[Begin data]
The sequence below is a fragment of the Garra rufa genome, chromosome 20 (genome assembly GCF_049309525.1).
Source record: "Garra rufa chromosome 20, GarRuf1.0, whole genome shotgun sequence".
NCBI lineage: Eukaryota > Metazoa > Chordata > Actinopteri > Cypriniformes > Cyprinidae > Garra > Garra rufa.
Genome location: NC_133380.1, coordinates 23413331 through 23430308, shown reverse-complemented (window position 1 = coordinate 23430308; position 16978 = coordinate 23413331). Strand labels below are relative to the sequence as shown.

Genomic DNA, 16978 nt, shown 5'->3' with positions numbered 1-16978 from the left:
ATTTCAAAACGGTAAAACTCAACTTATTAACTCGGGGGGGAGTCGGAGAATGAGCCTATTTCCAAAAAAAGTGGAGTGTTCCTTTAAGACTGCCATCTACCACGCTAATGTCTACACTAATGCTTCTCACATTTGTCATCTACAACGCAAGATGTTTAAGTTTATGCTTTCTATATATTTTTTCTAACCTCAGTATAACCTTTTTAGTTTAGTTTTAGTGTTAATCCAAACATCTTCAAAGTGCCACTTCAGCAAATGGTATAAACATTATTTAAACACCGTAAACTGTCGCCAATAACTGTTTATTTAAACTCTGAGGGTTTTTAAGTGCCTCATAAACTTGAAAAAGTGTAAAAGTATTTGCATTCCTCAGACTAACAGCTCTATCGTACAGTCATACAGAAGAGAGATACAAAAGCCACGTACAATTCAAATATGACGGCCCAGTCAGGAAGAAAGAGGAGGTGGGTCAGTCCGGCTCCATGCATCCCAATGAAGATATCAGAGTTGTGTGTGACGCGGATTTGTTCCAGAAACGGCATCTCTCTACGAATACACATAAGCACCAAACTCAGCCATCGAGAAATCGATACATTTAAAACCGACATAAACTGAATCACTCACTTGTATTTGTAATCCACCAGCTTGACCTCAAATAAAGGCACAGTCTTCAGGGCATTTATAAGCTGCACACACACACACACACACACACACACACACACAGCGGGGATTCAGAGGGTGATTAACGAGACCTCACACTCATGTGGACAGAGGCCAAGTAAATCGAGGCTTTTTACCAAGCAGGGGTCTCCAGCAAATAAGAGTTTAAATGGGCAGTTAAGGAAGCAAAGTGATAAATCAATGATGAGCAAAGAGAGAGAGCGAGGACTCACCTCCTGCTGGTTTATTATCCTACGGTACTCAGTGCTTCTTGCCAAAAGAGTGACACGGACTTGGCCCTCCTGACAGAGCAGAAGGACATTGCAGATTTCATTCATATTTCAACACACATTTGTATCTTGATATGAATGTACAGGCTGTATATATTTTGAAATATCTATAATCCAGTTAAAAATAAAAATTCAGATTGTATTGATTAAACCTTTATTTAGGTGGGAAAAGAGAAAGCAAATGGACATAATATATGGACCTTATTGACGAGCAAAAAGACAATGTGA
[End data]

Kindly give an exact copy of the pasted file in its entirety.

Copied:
The sequence below is a fragment of the Garra rufa genome, chromosome 20 (genome assembly GCF_049309525.1).
Source record: "Garra rufa chromosome 20, GarRuf1.0, whole genome shotgun sequence".
NCBI lineage: Eukaryota > Metazoa > Chordata > Actinopteri > Cypriniformes > Cyprinidae > Garra > Garra rufa.
Genome location: NC_133380.1, coordinates 23413331 through 23430308, shown reverse-complemented (window position 1 = coordinate 23430308; position 16978 = coordinate 23413331). Strand labels below are relative to the sequence as shown.

Genomic DNA, 16978 nt, shown 5'->3' with positions numbered 1-16978 from the left:
ATTTCAAAACGGTAAAACTCAACTTATTAACTCGGGGGGGAGTCGGAGAATGAGCCTATTTCCAAAAAAAGTGGAGTGTTCCTTTAAGACTGCCATCTACCACGCTAATGTCTACACTAATGCTTCTCACATTTGTCATCTACAACGCAAGATGTTTAAGTTTATGCTTTCTATATATTTTTTCTAACCTCAGTATAACCTTTTTAGTTTAGTTTTAGTGTTAATCCAAACATCTTCAAAGTGCCACTTCAGCAAATGGTATAAACATTATTTAAACACCGTAAACTGTCGCCAATAACTGTTTATTTAAACTCTGAGGGTTTTTAAGTGCCTCATAAACTTGAAAAAGTGTAAAAGTATTTGCATTCCTCAGACTAACAGCTCTATCGTACAGTCATACAGAAGAGAGATACAAAAGCCACGTACAATTCAAATATGACGGCCCAGTCAGGAAGAAAGAGGAGGTGGGTCAGTCCGGCTCCATGCATCCCAATGAAGATATCAGAGTTGTGTGTGACGCGGATTTGTTCCAGAAACGGCATCTCTCTACGAATACACATAAGCACCAAACTCAGCCATCGAGAAATCGATACATTTAAAACCGACATAAACTGAATCACTCACTTGTATTTGTAATCCACCAGCTTGACCTCAAATAAAGGCACAGTCTTCAGGGCATTTATAAGCTGCACACACACACACACACACACACACACACACACAGCGGGGATTCAGAGGGTGATTAACGAGACCTCACACTCATGTGGACAGAGGCCAAGTAAATCGAGGCTTTTTACCAAGCAGGGGTCTCCAGCAAATAAGAGTTTAAATGGGCAGTTAAGGAAGCAAAGTGATAAATCAATGATGAGCAAAGAGAGAGAGCGAGGACTCACCTCCTGCTGGTTTATTATCCTACGGTACTCAGTGCTTCTTGCCAAAAGAGTGACACGGACTTGGCCCTCCTGACAGAGCAGAAGGACATTGCAGATTTCATTCATATTTCAACACACATTTGTATCTTGATATGAATGTACAGGCTGTATATATTTTGAAATATCTATAATCCAGTTAAAAATAAAAATTCAGATTGTATTGATTAAACCTTTATTTAGGTGGGAAAAGAGAAAGCAAATGGACATAATATATGGACCTTATTGACGAGCAAAAAGACAATGTGA